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Paper cuttings are one of the main decorations used during Chinese New Year, making for beautifully decorated houses. They are a traditional Chinese art form that can still be appreciated up until this very day.
Paper cutting is an artwork that was first used in China in the 6th century. At this time, people used leaves, foil, or other thin materials to make beautiful pieces, and it wasn't until the invention of paper that it was realized how easy it was to make these types of art using paper instead.
Paper cuttings are traditionally put up during festivals, and Chinese New Year is one of the main occasions when you'll start seeing them around. The paper cuttings are red, as this is the color symbolizing happiness, and decorate doors as well as windows. Windows are especially beautiful as the light shines through, displaying the intricacy of the paper cutting.
There are many different themes that you will often see on paper cuttings, but most represent wealth, good fortune, and happiness. You'll find they are often square or symmetrical, and follow the themes of Chinese New Year. Read on to find out more about these themes and their representation.
One of the main characters often represented in paper cuttings is fu (福 fu/foo) which means happiness or blessing. This is one of the main paper cutting decorations for Chinese New Year. You will see that many Chinese people put their 福 (fu) upside down, no matter whether on the doors or on the windows.
This interesting tradition came from a mistake...
One Chinese New Year’s day (the exact year is not known now), a family attached their 福 (fu) upside down as a careless mistake. On the first day of Chinese New Year, their first guest came to visit, and saw the upside-down 福, and kindly shouted to them: "你们的福倒了!" ('Your fu is upside down!').
倒 (dao /daoww/) means 'upside down', but has the same pronunciation as 到 (dao /daoww/), which means 'to arrive'. So "你们的福倒了" could be understood as ‘Your fu (blessing) has arrived’ (你们的福到了).
People liked the alternative meaning so much that they started fixing their fu decoration upside down to "invoke" an arrival of blessings.
Read on to find out how to make your own fu papercutting!
The Chinese Zodiac is also a common theme in paper cuttings, and in 2020 you'll see a lot of rats throughout as it is the Year of the Rat. The year after, in 2021, you'll see the ox appear as a theme throughout paper cuttings at Chinese New Year, as 2021 is the Year of the Ox.
Another important theme in paper cutting is chun (春 chun/chwnn), meaning spring. Because a lot of the positive messaging surrounding Chinese New Year is related to spring, newness, and growth, (even its alternative name, Spring Festival), you'll see this character on paper cuttings during Chinese New Year frequently.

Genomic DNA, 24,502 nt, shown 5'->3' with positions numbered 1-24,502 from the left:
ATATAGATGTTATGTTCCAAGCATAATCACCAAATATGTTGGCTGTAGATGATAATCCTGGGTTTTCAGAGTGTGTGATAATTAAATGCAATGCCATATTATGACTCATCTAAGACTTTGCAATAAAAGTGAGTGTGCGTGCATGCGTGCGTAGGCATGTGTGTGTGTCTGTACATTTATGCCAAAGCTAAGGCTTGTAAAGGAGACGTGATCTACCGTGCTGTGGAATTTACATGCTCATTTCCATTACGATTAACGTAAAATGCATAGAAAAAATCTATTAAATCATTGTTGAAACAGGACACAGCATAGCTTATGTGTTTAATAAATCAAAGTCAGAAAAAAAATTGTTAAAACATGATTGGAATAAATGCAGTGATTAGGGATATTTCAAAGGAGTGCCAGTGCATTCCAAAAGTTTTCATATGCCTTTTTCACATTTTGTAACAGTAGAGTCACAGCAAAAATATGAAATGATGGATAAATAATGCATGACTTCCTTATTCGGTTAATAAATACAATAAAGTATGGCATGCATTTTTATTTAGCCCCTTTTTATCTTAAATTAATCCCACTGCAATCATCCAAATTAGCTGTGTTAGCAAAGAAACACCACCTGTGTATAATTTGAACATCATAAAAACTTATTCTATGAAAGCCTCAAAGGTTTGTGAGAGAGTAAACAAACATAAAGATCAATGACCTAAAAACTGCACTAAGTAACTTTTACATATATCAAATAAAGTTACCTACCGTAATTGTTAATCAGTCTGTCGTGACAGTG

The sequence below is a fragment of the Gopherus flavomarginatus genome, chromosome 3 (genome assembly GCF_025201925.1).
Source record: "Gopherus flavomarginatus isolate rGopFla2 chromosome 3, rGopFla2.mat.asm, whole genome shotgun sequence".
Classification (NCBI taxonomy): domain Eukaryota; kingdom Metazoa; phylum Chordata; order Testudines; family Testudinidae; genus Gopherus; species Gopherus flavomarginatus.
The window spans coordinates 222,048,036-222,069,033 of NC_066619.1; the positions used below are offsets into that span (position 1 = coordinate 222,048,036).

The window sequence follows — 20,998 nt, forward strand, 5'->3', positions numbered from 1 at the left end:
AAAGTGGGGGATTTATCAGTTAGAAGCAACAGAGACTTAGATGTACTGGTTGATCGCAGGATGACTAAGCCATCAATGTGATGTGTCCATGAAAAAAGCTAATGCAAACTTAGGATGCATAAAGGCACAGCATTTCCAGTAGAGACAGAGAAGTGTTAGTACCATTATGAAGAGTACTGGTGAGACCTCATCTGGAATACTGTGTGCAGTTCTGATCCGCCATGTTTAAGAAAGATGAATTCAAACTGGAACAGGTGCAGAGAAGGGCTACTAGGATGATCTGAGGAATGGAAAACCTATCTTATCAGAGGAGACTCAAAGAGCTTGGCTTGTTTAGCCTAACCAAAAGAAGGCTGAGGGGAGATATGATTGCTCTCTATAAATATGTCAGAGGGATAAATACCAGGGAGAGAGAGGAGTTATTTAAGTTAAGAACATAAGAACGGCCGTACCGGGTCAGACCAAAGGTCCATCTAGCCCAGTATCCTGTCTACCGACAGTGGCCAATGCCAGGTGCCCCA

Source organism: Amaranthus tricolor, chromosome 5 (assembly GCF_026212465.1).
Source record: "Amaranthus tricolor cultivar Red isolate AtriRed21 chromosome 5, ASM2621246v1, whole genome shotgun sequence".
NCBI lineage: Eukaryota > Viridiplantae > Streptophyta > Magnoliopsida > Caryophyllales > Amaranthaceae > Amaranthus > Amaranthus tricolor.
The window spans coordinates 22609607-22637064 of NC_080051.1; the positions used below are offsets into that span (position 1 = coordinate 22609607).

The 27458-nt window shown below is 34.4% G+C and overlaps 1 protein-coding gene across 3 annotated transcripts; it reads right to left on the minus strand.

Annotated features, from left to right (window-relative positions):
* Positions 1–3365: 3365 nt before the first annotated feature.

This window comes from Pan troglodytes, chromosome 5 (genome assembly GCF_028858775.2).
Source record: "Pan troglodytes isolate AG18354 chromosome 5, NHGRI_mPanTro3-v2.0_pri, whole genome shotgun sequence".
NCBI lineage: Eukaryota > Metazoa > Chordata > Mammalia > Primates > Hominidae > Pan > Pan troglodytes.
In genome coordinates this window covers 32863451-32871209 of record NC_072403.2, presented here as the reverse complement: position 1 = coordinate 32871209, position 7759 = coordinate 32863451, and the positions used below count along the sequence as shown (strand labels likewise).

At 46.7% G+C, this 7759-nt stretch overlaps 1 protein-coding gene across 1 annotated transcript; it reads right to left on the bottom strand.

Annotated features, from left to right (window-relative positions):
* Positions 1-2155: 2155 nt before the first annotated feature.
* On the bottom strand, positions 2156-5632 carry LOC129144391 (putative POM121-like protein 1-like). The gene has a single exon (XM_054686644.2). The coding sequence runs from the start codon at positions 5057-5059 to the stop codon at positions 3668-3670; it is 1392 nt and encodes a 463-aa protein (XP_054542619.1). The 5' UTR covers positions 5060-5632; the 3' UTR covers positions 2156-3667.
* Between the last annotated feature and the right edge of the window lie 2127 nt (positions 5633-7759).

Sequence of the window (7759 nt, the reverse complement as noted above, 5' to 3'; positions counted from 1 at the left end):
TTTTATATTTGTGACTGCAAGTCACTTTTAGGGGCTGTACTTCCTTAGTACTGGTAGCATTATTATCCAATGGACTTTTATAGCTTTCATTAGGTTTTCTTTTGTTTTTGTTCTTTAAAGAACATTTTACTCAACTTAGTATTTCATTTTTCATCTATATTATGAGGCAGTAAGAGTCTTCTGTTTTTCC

In terms of visual representations, many Chinese New Year paper cuttings tend to have fish on them. This is because fish, in Chinese, is yu, which sounds similar to fu, good fortune or surplus.
Fish are a common theme throughout Chinese New Year. They are also frequently on the menu at dinner because fish are considered to be a lucky food because of their connotations with good fortune.
Chinese New Year paper cutting is an indispensable part of Chinese New Year decoration, so if you'd like to have a go yourself at decorating your door, here is a guide for how to make your own 福 (fu) Chinese New Year paper cutting.
1. Make sure your red paper is a perfect square shape by measuring it.
2. Fold it three times and crease the edge really well, following the steps below, so that you can make the decorative patterns on the four sides the same.
3. Draw the decorative patterns on the folded paper (remember which part is to be cut or carved off — maybe shading it in). Staple (along the edge that you will cut off) to force the eight layers of paper together tightly.
4. Use your sharp scissors or craft knife to cut off or to carve out the design and create a beautiful decorative pattern. Cut off the stapled edge last. Open it only after the cutting is finished.
5. Rotate the paper by 45° before you draw the 福, so it looks like a diamond. Pencil the outline of the fu character in the middle.
6. Lastly color in the fu character in black, and your Chinese New Year paper cutting is done!
Chinese New Year is a great time to come to China to experience the festivities and China’s winter.
However, it’s by far the busiest period transport-wise in China, especially up to a few days before Chinese New Year and from around 8 days after. Book your tour as early as possible if you are looking to be in China during Chinese New Year.